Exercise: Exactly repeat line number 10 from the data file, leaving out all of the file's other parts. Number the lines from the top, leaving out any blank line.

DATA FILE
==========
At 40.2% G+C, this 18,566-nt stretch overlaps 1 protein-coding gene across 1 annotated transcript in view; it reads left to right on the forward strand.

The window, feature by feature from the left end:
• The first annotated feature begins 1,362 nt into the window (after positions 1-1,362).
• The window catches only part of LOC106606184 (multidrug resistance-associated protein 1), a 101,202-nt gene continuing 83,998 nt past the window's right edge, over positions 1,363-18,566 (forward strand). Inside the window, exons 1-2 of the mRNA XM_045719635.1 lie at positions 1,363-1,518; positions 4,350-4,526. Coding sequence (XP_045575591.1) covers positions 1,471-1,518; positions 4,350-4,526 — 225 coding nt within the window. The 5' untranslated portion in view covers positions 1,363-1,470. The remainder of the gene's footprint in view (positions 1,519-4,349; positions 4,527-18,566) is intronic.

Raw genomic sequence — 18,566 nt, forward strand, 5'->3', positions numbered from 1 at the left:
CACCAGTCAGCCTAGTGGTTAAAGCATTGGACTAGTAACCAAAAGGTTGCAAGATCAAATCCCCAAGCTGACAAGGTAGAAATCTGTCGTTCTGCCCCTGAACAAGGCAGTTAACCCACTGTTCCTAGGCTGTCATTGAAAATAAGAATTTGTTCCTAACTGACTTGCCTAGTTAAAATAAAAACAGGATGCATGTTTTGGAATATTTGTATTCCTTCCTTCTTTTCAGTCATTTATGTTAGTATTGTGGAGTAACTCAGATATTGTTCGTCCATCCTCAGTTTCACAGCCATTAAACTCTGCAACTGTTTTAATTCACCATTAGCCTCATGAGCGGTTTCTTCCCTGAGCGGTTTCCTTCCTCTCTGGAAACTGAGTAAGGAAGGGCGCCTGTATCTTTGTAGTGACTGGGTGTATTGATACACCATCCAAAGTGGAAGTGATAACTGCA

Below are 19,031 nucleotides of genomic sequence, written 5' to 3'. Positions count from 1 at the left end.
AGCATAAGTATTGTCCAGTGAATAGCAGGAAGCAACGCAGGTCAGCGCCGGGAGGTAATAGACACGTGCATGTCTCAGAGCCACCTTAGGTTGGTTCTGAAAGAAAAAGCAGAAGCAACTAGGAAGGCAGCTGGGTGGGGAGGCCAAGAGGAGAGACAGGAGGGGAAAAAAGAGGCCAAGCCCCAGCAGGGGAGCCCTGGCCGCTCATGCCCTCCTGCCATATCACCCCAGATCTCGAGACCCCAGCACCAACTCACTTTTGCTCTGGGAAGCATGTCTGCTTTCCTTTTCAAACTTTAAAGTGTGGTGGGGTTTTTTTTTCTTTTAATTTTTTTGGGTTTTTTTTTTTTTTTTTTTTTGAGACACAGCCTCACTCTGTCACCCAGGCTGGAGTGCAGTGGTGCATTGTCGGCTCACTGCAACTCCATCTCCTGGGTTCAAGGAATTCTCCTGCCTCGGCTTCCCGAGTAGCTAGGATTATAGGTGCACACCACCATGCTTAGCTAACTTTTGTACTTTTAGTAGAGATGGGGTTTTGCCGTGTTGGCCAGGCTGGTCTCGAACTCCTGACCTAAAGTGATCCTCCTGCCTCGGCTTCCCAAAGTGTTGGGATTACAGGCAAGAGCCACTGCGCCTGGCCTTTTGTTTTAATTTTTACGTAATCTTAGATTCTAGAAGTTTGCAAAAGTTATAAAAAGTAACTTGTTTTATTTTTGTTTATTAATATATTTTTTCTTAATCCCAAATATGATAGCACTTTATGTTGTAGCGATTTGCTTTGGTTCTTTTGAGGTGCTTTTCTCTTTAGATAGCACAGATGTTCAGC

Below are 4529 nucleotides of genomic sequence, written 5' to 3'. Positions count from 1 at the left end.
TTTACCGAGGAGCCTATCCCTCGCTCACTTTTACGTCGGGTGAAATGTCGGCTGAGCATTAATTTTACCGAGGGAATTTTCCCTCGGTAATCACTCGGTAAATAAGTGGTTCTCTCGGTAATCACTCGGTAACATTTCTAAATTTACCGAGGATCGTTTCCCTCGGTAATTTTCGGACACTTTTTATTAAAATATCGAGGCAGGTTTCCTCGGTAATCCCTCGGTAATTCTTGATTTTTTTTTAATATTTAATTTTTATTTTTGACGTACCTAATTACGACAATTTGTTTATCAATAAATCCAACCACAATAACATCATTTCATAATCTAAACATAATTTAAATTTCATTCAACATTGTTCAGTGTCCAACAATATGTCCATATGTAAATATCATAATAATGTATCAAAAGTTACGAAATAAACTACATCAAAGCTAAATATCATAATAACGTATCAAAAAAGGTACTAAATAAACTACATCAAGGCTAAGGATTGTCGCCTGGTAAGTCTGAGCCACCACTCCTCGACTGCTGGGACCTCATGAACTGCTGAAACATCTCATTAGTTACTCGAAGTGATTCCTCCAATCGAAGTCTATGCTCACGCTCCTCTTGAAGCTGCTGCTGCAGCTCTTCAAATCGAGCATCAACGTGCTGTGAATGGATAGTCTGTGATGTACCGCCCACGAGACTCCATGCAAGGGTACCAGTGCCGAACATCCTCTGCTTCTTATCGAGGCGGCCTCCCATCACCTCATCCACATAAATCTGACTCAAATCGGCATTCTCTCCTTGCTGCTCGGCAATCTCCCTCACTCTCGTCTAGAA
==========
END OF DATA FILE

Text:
TTTACCGAGGAGCCTATCCCTCGCTCACTTTTACGTCGGGTGAAATGTCGGCTGAGCATTAATTTTACCGAGGGAATTTTCCCTCGGTAATCACTCGGTAAATAAGTGGTTCTCTCGGTAATCACTCGGTAACATTTCTAAATTTACCGAGGATCGTTTCCCTCGGTAATTTTCGGACACTTTTTATTAAAATATCGAGGCAGGTTTCCTCGGTAATCCCTCGGTAATTCTTGATTTTTTTTTAATATTTAATTTTTATTTTTGACGTACCTAATTACGACAATTTGTTTATCAATAAATCCAACCACAATAACATCATTTCATAATCTAAACATAATTTAAATTTCATTCAACATTGTTCAGTGTCCAACAATATGTCCATATGTAAATATCATAATAATGTATCAAAAGTTACGAAATAAACTACATCAAAGCTAAATATCATAATAACGTATCAAAAAAGGTACTAAATAAACTACATCAAGGCTAAGGATTGTCGCCTGGTAAGTCTGAGCCACCACTCCTCGACTGCTGGGACCTCATGAACTGCTGAAACATCTCATTAGTTACTCGAAGTGATTCCTCCAATCGAAGTCTATGCTCACGCTCCTCTTGAAGCTGCTGCTGCAGCTCTTCAAATCGAGCATCAACGTGCTGTGAATGGATAGTCTGTGATGTACCGCCCACGAGACTCCATGCAAGGGTACCAGTGCCGAACATCCTCTGCTTCTTATCGAGGCGGCCTCCCATCACCTCATCCACATAAATCTGACTCAAATCGGCATTCTCTCCTTGCTGCTCGGCAATCTCCCTCACTCTCGTCTAGAA